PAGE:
It was a strange experience. I could sense the importance of the visit by the way the helicopters where flying low and police cars were rushing up and down checking everything. Big Security guys who looked mean and heavy stood at intervals down the street with mobile phones and there eyes were everywhere. Every five minutes or so armoured vehicles would drive at a slow speed; the men inside dressed in black with machine guns and black masks covering their faces, only eyes peeping through. I could see them looking high on the rooftops for anything looking out of place.
Gradually more and more people came along but they went down to the square area probably to get a better look at him as he would enter the church. I decided to stay put because I was near the pavement and nobody was in my way except a police officer. I did seem to be waiting a long time and then my husband phoned me to tell me that he was watching the Press Conference on TV. I had got the time wrong and he hadn't even left the conference yet. So I waited and waited - a bit like the little boy in 'Cider with Rosie' who was told to wait there for the present. He was sad because he thought he was going to receive a present but didn't. I knew that my present would be another glimpse of Barrack Obama so I was happy enough to wait.
After about 30 minutes I knew something was about to happen - the police traffic started to move faster. Vans turned up to the side of the pavements and scores of police officers jumped out and formed a line on both sides of the road. They stood at metre intervals. This was to make sure that nobody ran into the road as the entourage was about to proceed. I could see the posse of motorbikes with blue and red flashing lights and sirens wailing. It was so exciting and I began to feel shivery. Next came police cars followed by black armoured vans, a black car with body guards in and then the presidential car; black, sleek and shiny as a leopard. The flag of the United States flapping in the summer breeze. The windows were slightly darkened but I was able to see through. He was sat next to someone holding a conversation but looked up and waved to the people on my side of the street. In a fleeting moment his car disappeared round the corner and the rest of the entourage followed on. There must have been about 20 vehicles following. Suddenly all the bikes came back and stopped half way up the road, the riders took of their helmets and had a breather. The other cars did a mad turn at the end of the road, parked, ready to be off again as soon as he came out of the church.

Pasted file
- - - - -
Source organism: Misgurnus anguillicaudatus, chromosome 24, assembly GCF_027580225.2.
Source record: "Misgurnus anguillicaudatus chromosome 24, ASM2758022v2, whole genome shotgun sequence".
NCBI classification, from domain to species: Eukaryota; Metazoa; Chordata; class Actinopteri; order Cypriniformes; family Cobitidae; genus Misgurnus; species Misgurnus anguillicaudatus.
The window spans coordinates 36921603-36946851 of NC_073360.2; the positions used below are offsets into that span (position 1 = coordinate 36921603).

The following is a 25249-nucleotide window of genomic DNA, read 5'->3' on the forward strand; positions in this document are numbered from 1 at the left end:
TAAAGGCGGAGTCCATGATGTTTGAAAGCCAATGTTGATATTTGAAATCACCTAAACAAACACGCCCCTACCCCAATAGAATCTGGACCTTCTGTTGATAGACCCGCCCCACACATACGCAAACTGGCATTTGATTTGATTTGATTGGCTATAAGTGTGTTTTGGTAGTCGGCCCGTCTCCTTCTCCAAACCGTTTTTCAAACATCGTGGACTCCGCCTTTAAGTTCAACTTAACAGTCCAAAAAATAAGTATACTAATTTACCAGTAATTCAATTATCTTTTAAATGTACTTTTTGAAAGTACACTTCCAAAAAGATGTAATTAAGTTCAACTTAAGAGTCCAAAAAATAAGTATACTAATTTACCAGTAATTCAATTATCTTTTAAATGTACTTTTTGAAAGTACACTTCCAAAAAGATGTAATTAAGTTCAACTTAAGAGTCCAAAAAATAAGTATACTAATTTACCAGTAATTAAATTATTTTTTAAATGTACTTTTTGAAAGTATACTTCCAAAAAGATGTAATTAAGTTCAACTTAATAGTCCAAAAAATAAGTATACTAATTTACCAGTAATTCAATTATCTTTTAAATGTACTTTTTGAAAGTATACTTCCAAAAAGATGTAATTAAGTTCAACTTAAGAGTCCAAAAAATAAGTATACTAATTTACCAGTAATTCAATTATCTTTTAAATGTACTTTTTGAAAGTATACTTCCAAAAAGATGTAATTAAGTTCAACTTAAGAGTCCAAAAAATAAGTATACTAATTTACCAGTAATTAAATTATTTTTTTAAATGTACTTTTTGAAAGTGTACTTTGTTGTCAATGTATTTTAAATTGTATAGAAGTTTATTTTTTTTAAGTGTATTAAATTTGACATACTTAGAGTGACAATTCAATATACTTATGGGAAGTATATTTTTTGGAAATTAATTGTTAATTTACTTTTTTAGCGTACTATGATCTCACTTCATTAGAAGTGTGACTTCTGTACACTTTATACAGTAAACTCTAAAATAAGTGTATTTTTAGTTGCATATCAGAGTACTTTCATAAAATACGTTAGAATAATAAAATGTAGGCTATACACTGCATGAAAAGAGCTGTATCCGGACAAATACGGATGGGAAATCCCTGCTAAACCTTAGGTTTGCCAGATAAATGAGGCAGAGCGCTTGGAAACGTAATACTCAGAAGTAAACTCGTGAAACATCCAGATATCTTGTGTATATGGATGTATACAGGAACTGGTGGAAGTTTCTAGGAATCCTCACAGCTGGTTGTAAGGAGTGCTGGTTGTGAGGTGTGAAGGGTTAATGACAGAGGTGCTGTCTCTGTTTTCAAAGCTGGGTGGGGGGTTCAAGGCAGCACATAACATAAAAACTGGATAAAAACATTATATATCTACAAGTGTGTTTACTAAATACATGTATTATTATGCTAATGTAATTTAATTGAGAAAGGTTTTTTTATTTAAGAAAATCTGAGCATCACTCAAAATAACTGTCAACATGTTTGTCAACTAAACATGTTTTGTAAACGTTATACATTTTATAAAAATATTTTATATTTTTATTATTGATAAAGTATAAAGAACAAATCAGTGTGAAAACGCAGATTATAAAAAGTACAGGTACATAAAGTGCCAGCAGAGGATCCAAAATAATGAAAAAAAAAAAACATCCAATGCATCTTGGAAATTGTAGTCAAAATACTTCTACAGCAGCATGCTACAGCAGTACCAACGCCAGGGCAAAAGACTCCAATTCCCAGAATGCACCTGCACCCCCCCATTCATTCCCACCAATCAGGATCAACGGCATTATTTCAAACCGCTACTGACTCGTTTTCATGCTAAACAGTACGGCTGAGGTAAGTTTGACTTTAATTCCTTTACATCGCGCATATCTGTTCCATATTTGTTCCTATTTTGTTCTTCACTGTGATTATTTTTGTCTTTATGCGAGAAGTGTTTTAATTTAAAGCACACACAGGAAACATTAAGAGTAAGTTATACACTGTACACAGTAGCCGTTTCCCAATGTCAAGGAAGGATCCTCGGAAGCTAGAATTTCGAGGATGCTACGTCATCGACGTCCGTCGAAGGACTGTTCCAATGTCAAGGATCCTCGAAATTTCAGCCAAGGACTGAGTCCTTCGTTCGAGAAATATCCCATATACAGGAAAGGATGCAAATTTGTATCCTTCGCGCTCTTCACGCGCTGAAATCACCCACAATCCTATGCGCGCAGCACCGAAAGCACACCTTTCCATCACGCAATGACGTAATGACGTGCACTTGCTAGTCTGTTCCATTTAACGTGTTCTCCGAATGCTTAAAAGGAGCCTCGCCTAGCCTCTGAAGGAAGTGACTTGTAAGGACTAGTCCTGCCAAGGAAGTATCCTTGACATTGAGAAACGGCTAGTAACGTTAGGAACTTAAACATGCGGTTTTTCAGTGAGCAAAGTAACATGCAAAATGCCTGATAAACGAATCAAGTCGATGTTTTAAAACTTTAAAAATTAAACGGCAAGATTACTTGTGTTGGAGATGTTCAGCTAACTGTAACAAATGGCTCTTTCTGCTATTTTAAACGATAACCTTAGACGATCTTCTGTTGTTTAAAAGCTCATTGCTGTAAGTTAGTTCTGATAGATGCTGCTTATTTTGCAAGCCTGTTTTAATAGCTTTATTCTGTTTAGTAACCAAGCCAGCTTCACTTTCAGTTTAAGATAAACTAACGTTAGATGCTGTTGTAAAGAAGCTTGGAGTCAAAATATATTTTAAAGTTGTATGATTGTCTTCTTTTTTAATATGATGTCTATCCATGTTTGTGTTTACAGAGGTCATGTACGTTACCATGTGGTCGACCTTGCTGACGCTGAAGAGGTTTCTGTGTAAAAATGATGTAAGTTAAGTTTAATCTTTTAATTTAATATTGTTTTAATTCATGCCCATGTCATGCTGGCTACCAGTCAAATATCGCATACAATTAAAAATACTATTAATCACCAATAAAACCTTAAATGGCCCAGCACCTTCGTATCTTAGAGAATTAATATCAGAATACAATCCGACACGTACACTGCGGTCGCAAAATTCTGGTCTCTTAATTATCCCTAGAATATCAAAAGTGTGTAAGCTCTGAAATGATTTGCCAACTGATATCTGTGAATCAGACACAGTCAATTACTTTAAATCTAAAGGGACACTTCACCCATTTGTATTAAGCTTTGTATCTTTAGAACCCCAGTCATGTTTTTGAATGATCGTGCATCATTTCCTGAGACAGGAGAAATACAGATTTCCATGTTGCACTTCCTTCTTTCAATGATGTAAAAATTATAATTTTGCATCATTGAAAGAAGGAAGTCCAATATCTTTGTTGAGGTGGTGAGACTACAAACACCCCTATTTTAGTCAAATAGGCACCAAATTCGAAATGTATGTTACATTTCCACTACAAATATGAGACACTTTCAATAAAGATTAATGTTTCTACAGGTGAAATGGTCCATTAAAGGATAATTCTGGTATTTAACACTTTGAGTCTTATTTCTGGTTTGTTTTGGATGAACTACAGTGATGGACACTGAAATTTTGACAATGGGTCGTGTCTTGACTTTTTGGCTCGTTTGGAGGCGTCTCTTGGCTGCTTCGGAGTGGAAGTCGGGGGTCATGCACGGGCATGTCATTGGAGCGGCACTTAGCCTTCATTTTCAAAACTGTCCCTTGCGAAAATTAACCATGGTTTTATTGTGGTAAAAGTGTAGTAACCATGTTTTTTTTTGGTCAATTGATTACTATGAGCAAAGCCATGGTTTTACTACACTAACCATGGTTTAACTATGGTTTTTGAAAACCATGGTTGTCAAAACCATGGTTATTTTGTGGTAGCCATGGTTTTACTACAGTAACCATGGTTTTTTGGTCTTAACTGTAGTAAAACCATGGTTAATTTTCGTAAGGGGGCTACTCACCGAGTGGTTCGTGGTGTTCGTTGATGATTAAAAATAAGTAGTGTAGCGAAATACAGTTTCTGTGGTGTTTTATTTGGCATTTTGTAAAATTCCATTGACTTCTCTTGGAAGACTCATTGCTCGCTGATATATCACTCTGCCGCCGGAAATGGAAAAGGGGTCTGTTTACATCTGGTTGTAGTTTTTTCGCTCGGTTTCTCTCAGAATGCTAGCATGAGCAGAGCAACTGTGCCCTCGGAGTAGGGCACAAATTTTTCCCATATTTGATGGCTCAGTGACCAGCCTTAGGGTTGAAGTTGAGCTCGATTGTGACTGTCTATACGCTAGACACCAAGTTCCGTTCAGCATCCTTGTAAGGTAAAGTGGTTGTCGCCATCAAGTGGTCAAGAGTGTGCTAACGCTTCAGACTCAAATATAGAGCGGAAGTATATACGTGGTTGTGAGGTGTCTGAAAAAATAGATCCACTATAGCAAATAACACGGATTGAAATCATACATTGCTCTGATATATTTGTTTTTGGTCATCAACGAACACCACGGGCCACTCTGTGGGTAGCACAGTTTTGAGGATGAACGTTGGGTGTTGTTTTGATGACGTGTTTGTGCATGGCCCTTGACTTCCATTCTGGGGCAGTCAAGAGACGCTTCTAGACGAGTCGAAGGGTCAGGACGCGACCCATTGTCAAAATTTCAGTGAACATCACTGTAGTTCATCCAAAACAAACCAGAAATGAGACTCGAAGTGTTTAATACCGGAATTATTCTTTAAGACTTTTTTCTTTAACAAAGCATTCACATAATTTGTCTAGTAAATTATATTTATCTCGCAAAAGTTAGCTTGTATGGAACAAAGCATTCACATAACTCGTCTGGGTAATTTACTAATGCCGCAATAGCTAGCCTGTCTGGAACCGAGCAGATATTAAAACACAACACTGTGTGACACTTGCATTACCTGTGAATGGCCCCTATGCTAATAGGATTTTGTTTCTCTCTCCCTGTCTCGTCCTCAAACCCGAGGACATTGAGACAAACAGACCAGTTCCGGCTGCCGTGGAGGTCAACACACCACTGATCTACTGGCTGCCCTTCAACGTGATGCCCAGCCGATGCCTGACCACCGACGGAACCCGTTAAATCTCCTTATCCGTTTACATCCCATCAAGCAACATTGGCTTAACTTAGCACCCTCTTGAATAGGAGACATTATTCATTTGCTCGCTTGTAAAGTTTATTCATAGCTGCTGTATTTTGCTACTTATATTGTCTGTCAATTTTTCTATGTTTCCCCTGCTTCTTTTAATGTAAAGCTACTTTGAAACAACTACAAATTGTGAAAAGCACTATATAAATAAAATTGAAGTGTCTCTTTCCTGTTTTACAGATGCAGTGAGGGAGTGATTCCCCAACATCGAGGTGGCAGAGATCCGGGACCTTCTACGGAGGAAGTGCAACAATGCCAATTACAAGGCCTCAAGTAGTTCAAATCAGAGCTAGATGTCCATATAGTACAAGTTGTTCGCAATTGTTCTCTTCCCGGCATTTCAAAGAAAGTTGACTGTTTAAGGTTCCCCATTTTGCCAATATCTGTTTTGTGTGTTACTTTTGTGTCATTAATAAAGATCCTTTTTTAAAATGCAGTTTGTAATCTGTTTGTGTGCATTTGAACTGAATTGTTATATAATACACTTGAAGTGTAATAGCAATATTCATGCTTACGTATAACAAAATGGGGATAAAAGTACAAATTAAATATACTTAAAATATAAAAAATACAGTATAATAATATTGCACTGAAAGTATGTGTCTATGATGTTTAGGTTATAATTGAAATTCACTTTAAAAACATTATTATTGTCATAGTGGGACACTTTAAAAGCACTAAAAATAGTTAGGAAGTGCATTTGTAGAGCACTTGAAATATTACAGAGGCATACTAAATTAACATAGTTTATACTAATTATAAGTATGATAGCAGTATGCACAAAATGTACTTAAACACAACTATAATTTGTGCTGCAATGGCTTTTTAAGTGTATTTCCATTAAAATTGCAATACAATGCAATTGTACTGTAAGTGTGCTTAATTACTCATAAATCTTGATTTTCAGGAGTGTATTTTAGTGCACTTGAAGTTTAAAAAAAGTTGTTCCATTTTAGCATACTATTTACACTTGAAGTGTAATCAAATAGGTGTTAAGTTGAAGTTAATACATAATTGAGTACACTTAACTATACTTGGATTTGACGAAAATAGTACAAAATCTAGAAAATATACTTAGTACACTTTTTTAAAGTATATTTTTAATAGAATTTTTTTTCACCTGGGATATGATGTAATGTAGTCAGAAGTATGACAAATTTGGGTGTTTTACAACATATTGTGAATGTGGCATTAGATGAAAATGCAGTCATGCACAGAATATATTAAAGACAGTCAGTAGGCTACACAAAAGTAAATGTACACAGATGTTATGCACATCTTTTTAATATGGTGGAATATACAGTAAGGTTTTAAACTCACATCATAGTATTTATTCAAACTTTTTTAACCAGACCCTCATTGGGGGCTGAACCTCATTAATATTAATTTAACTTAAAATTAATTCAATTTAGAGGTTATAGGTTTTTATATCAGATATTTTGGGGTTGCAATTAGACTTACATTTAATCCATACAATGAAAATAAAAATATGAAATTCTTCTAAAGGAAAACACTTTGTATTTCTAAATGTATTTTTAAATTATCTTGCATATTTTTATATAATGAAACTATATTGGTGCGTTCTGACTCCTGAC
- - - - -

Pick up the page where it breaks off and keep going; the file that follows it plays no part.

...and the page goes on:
Ten minutes must have passed and I could hear voices on walkie talkies, engines revving, the bike guys were donning their helmets, switching on their engines and they were off - it was like the start of a Formula 1 race. The noise and energy was amazing - I felt exhilarated and within seconds the leaders of the Presiden't s gang were leading the way. He was on his way back down Miodowa on the opposite side of the road waving to the crowd and then he disappeared. President Obama was on his way home and I felt sad.
I will always cherish this memory of the President, his entourage and Miodowa Street. When exciting things like this happen I am happy I moved to Warsaw.